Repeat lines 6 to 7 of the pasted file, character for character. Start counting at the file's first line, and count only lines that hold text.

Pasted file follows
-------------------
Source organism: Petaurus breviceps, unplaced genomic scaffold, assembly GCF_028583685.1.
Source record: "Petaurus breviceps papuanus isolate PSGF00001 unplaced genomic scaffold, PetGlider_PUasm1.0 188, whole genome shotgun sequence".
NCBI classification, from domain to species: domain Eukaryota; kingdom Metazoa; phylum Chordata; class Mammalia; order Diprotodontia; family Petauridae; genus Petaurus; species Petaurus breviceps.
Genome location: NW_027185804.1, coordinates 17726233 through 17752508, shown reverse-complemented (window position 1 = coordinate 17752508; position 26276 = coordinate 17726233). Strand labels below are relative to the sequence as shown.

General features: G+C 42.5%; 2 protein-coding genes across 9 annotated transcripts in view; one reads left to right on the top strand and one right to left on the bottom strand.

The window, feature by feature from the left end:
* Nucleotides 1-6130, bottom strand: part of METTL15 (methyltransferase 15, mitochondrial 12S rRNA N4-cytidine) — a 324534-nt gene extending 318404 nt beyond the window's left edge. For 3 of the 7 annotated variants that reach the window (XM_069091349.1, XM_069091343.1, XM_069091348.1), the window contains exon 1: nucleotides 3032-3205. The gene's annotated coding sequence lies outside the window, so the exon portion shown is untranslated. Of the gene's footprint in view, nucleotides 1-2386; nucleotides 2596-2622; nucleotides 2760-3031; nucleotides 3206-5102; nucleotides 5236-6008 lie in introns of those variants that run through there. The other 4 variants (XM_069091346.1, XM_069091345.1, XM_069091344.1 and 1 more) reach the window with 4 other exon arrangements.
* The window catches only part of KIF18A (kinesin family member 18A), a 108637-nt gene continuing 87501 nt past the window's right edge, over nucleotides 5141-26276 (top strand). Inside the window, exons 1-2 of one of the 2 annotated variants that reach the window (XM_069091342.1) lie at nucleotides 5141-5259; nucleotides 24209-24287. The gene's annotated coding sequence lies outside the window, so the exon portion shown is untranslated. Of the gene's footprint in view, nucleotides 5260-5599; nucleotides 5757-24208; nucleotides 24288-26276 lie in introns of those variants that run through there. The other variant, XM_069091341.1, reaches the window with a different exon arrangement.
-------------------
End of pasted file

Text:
The window, feature by feature from the left end:
* Nucleotides 1-6130, bottom strand: part of METTL15 (methyltransferase 15, mitochondrial 12S rRNA N4-cytidine) — a 324534-nt gene extending 318404 nt beyond the window's left edge. For 3 of the 7 annotated variants that reach the window (XM_069091349.1, XM_069091343.1, XM_069091348.1), the window contains exon 1: nucleotides 3032-3205. The gene's annotated coding sequence lies outside the window, so the exon portion shown is untranslated. Of the gene's footprint in view, nucleotides 1-2386; nucleotides 2596-2622; nucleotides 2760-3031; nucleotides 3206-5102; nucleotides 5236-6008 lie in introns of those variants that run through there. The other 4 variants (XM_069091346.1, XM_069091345.1, XM_069091344.1 and 1 more) reach the window with 4 other exon arrangements.